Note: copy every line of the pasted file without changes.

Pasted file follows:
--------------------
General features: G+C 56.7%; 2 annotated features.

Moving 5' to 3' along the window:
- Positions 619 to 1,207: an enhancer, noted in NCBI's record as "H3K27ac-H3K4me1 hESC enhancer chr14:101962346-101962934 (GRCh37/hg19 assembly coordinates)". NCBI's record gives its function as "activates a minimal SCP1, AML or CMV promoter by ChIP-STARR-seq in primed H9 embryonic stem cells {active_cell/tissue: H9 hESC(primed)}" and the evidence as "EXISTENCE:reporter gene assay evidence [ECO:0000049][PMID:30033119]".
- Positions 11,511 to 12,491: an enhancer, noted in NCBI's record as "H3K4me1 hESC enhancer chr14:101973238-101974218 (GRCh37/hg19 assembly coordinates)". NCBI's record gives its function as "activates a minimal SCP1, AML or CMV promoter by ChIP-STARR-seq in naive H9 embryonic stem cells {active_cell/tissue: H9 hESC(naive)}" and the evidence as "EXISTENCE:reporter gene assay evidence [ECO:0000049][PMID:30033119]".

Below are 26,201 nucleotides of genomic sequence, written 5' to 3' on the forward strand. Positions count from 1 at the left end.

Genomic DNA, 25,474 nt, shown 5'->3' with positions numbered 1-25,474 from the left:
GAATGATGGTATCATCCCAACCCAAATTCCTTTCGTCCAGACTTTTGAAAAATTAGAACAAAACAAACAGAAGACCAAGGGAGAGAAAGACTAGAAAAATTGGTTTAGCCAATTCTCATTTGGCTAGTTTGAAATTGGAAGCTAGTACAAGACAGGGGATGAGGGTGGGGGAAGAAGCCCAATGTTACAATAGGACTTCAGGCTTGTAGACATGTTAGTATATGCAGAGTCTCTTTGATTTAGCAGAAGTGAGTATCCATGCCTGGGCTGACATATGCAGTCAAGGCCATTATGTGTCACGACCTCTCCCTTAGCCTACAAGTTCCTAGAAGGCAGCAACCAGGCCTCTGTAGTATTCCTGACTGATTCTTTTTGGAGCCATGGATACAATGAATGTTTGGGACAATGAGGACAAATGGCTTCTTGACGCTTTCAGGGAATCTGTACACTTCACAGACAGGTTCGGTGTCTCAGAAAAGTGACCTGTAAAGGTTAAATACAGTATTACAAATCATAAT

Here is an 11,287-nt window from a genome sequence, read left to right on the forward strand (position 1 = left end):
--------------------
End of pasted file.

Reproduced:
General features: G+C 56.7%; 2 annotated features.

Moving 5' to 3' along the window:
- Positions 619 to 1,207: an enhancer, noted in NCBI's record as "H3K27ac-H3K4me1 hESC enhancer chr14:101962346-101962934 (GRCh37/hg19 assembly coordinates)". NCBI's record gives its function as "activates a minimal SCP1, AML or CMV promoter by ChIP-STARR-seq in primed H9 embryonic stem cells {active_cell/tissue: H9 hESC(primed)}" and the evidence as "EXISTENCE:reporter gene assay evidence [ECO:0000049][PMID:30033119]".
- Positions 11,511 to 12,491: an enhancer, noted in NCBI's record as "H3K4me1 hESC enhancer chr14:101973238-101974218 (GRCh37/hg19 assembly coordinates)". NCBI's record gives its function as "activates a minimal SCP1, AML or CMV promoter by ChIP-STARR-seq in naive H9 embryonic stem cells {active_cell/tissue: H9 hESC(naive)}" and the evidence as "EXISTENCE:reporter gene assay evidence [ECO:0000049][PMID:30033119]".

Below are 26,201 nucleotides of genomic sequence, written 5' to 3' on the forward strand. Positions count from 1 at the left end.

Genomic DNA, 25,474 nt, shown 5'->3' with positions numbered 1-25,474 from the left:
GAATGATGGTATCATCCCAACCCAAATTCCTTTCGTCCAGACTTTTGAAAAATTAGAACAAAACAAACAGAAGACCAAGGGAGAGAAAGACTAGAAAAATTGGTTTAGCCAATTCTCATTTGGCTAGTTTGAAATTGGAAGCTAGTACAAGACAGGGGATGAGGGTGGGGGAAGAAGCCCAATGTTACAATAGGACTTCAGGCTTGTAGACATGTTAGTATATGCAGAGTCTCTTTGATTTAGCAGAAGTGAGTATCCATGCCTGGGCTGACATATGCAGTCAAGGCCATTATGTGTCACGACCTCTCCCTTAGCCTACAAGTTCCTAGAAGGCAGCAACCAGGCCTCTGTAGTATTCCTGACTGATTCTTTTTGGAGCCATGGATACAATGAATGTTTGGGACAATGAGGACAAATGGCTTCTTGACGCTTTCAGGGAATCTGTACACTTCACAGACAGGTTCGGTGTCTCAGAAAAGTGACCTGTAAAGGTTAAATACAGTATTACAAATCATAAT

Here is an 11,287-nt window from a genome sequence, read left to right on the forward strand (position 1 = left end):